8. Don’t threaten Superman’s mom.
So, here we are waiting for the end of the world (on a Friday to ruin your weekend, why couldn’t it be on Monday?) and while we wait we can listen to some music fit for the occasion. Here’s my selection:
The second part of the day began with a very interesting talk by Brian on the psychology of websites and how our inner mechanisms can be used to build trust and get people to like us, read more of our content, or buy from us. It was a basic talk that didn´t try to delve too deep on the subject, an impossible task since he only had 45 minutes and he also had to keep it accessible to everyone.
I was then off to a session called “Why we podcast” featuring a panel of well known podcasters that I’ve never listened to just because my interests lie elsewhere. Nevertheless it was a very lively conversation on what motivates this group of people to podcast regularly and keep doing it despite there not being any money (nor getting girls, as Keith complained repeatedly).
After that I moved a few doors down to hear how to get started in games journalism. I admit that PC games are my thing, and getting paid for playing games sounds like a good thing. However, to get to that stage you have to go through a lot of what sounds like hard work that will eat into your game playing time. This session tried to make that transition a bit easier and provided a few good pointer on what you could do and a bit more insight on what’s involved.
And finally, to end the day I went to the session on photojournalism with HiMy Syed (I met him years ago in the first Jane’s Walk, he led one). Unfortunately there was not enough time to go through everything he had prepared, but in the short time available he did share several very good and important points on making your photographs available and selling them. I wish there had been time to go into a deep discussion on Creative Commons vs traditional copyright, but I guess that could’ve easily taken half a day all by itself.
In all, an excellent first day of sessions, learning and sharing.
One of the things I keep intending to do is start podcasting, though I’ve dabbled in it a couple of times never have taken it as a regular thing. But I keep wanting to do it, and so I keep coming to Podcamp Toronto to share experiences and learn from those already doing it.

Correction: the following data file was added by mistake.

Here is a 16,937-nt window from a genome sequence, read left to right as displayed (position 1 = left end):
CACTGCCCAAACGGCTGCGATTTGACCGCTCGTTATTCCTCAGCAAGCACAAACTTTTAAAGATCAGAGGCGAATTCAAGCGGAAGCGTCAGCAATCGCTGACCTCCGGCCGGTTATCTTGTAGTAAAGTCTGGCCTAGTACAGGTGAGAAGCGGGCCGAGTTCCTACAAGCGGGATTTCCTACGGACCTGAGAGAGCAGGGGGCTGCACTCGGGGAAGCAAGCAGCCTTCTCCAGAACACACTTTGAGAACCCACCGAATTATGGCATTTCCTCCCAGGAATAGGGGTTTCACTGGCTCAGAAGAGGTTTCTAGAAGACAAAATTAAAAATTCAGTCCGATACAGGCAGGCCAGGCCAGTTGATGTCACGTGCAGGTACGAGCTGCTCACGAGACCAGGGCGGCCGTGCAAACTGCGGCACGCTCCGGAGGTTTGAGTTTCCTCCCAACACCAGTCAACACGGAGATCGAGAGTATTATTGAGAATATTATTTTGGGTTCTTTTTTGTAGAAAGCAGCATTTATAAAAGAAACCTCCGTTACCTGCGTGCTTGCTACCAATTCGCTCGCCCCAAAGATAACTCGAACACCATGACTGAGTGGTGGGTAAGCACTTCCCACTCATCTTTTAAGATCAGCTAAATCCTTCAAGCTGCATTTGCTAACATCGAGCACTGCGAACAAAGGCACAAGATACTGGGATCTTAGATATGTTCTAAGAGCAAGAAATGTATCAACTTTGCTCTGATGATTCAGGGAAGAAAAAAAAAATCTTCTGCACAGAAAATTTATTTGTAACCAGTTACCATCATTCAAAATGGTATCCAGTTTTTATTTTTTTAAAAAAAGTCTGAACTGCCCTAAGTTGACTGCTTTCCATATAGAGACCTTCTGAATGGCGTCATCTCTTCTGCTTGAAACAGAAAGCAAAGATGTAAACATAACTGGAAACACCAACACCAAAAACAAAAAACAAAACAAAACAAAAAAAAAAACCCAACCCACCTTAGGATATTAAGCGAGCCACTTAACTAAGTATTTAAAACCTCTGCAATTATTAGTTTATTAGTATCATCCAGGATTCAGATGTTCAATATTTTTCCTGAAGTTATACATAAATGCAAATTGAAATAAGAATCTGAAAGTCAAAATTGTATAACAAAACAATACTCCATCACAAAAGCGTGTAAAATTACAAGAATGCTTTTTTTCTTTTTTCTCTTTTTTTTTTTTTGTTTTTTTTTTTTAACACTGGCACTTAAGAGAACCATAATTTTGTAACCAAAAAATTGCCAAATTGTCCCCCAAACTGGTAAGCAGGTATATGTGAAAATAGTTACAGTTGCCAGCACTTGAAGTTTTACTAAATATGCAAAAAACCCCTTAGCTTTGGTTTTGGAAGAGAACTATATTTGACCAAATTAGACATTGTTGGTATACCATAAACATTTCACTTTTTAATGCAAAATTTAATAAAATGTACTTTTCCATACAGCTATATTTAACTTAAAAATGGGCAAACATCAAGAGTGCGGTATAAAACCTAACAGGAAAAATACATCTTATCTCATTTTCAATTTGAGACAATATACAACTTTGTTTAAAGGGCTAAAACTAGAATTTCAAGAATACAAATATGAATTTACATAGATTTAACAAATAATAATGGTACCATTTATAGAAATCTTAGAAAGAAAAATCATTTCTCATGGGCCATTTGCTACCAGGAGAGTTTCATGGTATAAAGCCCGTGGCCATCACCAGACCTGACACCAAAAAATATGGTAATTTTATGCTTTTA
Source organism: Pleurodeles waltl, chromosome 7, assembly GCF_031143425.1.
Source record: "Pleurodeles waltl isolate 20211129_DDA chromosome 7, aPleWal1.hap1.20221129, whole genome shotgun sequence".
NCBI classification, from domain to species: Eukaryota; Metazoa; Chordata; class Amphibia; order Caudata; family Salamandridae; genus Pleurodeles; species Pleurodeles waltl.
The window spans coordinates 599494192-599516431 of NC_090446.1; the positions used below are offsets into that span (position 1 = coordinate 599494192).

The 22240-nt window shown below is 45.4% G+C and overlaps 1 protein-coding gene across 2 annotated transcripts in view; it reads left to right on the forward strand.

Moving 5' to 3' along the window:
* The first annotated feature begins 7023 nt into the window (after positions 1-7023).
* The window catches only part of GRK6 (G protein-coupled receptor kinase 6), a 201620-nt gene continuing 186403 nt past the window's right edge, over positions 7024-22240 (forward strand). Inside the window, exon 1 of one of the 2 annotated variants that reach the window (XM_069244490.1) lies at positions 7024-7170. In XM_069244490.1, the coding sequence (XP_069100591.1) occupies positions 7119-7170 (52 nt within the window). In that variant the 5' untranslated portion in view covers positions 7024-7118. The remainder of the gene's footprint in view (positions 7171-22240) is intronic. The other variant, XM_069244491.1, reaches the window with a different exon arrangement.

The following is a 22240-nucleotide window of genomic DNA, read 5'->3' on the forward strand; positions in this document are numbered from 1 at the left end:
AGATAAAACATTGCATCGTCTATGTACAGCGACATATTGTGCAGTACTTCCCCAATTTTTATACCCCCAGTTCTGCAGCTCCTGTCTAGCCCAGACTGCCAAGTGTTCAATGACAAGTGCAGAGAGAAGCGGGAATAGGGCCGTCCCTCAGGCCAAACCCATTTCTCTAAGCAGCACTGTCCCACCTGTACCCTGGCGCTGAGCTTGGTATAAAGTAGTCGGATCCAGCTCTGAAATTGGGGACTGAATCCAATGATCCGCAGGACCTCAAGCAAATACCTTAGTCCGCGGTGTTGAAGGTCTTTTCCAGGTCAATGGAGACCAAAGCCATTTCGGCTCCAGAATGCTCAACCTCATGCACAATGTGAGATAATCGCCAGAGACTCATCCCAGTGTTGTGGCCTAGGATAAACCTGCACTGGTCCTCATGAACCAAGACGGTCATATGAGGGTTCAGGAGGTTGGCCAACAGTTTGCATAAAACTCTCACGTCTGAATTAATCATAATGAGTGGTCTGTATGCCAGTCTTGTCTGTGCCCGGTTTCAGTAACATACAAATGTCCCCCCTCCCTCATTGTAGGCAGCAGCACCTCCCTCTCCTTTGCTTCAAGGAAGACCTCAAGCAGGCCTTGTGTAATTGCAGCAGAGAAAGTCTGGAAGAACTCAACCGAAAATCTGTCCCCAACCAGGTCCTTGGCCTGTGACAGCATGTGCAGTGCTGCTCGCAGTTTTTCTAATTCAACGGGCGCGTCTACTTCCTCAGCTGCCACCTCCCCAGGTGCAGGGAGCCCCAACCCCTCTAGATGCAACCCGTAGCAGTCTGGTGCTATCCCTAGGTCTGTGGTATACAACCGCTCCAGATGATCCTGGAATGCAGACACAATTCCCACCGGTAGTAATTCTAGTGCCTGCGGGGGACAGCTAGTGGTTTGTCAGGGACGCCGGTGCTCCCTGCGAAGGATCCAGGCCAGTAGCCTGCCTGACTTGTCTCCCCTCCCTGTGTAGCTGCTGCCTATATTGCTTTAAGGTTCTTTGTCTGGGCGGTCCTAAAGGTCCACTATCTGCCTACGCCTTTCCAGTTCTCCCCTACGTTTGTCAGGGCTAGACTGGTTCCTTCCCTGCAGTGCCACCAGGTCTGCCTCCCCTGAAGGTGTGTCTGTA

So, this morning instead of my usual 2:00 pm wake up time I raised up at the break of dawn and made my way down to Ryerson University.
The sessions have been pretty good this morning. I attended first the “Hello World” Podcast, mostly to know about the process of making a podcast quickly. One of the things that stops me from making a regular podcast is the time in production and all that. I’m not fancy, I prefer to make something quick and just throw it out there. And this session was really good for that. Paul took us quickly through a script, shared his hardware and software tools used for the occasion and had us record a quick minute audio and sent it to a self-hosted WordPress blog. Good for a start.
For the second session I chose a talk on Podcasting as the “new” media tool, Karim Kanji, host of the Social Media Show, and a last minute fill-in (sorry I didn’t get your name). It was an interesting and lively conversation between presenters and participants, talking about recording equipment, coming up with content, and putting it out there. Good stuff. And @marcopolis was there as well.
To end the morning I headed up (it was on the third floor) to listen to Ryan Wiseman speak about videocasting, or podcasting video, or whatever the kids call it. It was very nice to see how he’s done it and also how some of the big players do it as well. It’s amazing how much one can do these days with relatively little equipment.